Not unlike his buildings—with their uncompromising linearity, precise use of natural light, and stark white facades—Richard Meier is a striking figure.
In his signature round spectacles, a perfectly pressed suit, and with that recognizable shock of white hair, the Pritzker Prize-winning modernist invited filmmaker Barbara Anastacio on a tour of the newly opened Richard Meier Model Museum. “It’s a wonderful feeling to hover over a lifetime of Meier’s work,” says New York-based Anastacio of the space occupying the second floor of Mana Contemporary gallery in Jersey City, New Jersey.
“You get a real insight into the process of making architecture, how it evolves from an abstract idea to an actual building. It’s like the Ariadne’s thread into Meier’s mind and creative labyrinth.” The museum houses Meier’s personal art studio, a research library, and rotating exhibitions, in addition to more than 300 of Meier’s models.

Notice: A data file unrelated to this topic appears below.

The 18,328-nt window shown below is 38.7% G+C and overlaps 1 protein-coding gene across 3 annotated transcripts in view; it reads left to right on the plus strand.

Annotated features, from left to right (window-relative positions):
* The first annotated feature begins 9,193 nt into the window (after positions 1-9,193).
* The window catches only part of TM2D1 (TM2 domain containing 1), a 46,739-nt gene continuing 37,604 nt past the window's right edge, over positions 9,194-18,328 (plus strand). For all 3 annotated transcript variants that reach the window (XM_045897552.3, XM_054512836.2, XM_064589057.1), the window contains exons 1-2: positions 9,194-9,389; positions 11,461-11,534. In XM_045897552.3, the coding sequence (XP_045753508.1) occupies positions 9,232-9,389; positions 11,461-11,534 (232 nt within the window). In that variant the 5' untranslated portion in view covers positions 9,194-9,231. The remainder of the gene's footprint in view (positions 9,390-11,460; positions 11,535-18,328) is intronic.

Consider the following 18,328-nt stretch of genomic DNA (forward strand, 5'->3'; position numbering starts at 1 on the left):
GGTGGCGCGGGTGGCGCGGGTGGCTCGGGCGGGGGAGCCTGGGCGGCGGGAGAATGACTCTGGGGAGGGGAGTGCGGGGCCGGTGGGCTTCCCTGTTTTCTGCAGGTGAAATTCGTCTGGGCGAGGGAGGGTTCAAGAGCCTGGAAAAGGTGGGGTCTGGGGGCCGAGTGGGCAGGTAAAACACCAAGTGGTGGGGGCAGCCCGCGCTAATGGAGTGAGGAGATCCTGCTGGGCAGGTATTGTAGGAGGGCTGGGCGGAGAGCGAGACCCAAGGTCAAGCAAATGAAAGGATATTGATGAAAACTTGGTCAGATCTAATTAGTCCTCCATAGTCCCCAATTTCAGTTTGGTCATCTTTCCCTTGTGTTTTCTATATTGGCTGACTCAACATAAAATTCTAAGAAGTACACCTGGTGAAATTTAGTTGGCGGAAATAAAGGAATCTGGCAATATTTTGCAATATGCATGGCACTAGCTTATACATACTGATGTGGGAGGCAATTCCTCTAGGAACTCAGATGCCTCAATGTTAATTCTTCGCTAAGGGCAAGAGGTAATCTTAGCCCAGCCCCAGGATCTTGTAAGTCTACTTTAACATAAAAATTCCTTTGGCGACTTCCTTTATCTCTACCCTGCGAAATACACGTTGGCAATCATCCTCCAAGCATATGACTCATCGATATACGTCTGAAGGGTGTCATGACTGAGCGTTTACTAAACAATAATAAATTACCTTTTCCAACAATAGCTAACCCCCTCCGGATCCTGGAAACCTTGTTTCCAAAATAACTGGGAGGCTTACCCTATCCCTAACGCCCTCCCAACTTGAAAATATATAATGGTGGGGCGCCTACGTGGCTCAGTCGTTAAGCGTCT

The comprehensive collection spans the entirety of the grand master’s career: from his 1965 Smith House in Connecticut, to the iconic, sprawling Getty Center in Los Angeles and the Perry Street glass towers that line the West Side Highway in lower Manhattan. “It was important for me to have Meier looking over his own creations,” says Anastacio. “Lost in his own private utopia, in a momentaneous nostalgia.”